Fishing Safety Legislation ILO 188, Maritime and Coastguard Agency Supports Industry Compliance
Commercial fishing is still the most dangerous profession in the UK with a total of seven lives lost in the UK fleet in 2019. ILO 188 legislation came into force a year ago and was brought into law to improve safety and well-being for everyone working on fishing vessels.
The Maritime & Coastguard Agency (MCA) is stepping up monitoring of the fishing industry and compliance with ILO 188. The MCA will be taking full advantage of resources and new technology, for example, the use of new fixed-wing aircraft with high quality cameras onboard.
When the aircraft are looking for pollution at sea or helping with search operations, they will also be equipped to observe and report on the operations of fishing vessels which are not complying with UK legislation, for example the wearing of personal flotation devices (PFD) and life jackets on a fishing vessel.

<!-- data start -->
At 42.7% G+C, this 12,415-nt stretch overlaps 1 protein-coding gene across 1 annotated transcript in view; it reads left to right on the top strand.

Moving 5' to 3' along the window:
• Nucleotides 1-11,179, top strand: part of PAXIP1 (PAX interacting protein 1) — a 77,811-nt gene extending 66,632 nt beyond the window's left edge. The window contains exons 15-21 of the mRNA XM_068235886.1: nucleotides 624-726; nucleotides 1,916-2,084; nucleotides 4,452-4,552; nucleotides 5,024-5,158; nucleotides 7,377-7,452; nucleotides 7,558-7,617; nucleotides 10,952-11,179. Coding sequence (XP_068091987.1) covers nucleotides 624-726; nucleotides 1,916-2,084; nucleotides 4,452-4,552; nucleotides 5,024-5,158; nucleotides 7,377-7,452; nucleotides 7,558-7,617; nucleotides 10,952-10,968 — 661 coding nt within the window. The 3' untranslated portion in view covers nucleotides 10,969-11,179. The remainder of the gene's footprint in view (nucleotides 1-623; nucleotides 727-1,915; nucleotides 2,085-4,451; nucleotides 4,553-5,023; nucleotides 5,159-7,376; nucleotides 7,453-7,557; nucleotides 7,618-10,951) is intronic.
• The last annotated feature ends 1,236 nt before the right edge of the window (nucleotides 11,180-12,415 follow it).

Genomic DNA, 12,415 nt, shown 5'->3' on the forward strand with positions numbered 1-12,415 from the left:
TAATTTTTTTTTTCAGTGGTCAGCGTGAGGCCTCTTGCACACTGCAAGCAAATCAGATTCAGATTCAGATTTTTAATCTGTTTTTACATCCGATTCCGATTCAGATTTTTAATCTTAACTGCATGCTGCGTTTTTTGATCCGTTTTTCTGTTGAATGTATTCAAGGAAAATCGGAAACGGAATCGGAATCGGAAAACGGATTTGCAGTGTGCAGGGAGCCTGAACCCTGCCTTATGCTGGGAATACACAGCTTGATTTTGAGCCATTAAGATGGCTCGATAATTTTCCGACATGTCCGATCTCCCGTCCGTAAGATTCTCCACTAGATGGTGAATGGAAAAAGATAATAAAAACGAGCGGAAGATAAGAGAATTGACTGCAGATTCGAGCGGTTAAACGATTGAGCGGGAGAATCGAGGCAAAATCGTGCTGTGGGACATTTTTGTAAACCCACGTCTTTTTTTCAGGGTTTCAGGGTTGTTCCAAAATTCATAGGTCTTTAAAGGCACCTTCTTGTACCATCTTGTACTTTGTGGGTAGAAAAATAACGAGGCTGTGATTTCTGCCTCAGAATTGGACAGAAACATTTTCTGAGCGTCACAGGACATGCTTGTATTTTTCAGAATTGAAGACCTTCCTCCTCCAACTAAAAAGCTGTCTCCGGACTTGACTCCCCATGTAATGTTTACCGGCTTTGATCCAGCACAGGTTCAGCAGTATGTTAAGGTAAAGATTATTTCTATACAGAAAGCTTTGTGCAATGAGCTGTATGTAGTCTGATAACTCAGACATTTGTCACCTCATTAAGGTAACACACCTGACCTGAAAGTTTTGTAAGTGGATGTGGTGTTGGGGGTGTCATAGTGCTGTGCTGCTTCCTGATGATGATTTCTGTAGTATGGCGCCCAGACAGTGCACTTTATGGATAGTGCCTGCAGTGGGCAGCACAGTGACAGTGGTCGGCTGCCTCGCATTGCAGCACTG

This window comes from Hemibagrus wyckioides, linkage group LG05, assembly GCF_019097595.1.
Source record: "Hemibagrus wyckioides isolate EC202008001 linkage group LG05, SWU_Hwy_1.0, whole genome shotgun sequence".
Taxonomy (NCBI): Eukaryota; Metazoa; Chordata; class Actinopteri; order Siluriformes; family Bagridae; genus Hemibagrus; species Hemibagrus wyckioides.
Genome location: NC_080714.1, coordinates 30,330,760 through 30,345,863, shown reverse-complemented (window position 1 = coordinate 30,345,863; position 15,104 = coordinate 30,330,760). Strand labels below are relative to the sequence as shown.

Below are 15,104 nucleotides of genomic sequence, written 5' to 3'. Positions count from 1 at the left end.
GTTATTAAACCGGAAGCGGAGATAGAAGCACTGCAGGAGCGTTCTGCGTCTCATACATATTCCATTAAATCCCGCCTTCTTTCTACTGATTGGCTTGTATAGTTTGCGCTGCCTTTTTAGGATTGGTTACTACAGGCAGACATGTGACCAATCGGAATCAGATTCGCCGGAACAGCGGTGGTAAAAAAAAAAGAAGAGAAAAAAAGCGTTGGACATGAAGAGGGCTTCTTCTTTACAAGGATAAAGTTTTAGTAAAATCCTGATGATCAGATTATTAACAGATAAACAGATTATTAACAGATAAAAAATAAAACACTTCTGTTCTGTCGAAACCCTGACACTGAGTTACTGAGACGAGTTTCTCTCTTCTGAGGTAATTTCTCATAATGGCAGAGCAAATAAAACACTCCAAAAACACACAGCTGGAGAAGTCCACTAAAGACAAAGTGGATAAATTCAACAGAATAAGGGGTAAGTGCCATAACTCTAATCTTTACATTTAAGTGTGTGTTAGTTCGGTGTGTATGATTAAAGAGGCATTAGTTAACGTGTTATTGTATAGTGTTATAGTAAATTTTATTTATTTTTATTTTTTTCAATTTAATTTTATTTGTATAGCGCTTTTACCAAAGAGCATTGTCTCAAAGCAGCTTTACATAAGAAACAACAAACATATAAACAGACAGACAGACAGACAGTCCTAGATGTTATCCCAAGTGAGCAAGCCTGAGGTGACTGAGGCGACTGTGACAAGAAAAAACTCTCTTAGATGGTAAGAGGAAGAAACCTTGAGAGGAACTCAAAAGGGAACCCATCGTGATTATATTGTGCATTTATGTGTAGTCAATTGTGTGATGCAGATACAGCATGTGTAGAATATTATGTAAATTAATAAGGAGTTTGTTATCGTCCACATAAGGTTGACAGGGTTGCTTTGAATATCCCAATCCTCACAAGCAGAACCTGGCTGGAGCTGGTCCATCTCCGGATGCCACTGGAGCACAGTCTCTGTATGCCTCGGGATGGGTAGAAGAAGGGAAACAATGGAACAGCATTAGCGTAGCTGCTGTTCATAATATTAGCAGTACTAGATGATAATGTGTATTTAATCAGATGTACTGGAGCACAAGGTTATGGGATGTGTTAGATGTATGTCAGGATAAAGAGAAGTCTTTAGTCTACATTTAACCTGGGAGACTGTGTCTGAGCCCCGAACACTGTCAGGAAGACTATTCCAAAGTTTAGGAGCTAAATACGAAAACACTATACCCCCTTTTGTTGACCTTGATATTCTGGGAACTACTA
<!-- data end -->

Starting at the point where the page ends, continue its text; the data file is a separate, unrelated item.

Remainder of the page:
David Fenner, Head of Fishing Safety at the MCA, said:
“Fishing is still the most dangerous profession in the UK today and, whilst we are seeing improvements in safety, tragically there were seven lives lost in the industry last year, all of which could have been prevented. The introduction of ILO 188 at the end of 2018 was a considerable change in the way safety in the industry is managed. These regulations introduced new requirements for the safety and protection of fishers and powers of enforcement where unsafe practices are observed onboard.”
Neil Cunningham, Head of Enforcement at the MCA, went on to say:
“The biggest challenge to the MCA in ensuring requirements of regulations are followed has always been that we are unable to see what actually happens onboard a vessel once it leaves port. We will be using new resources including two new fixed-wing aircraft. While they are looking for pollution at sea or helping with searches, they will also give us the opportunity to have a clear sight into what is happening on vessels at sea and where it is clear that legal requirements are not being met (for example, not wearing a PFD) we will take appropriate action to continue to support the industry in improving safety. Appropriate and proportionate action will be considered and that may ultimately result in a prosecution.”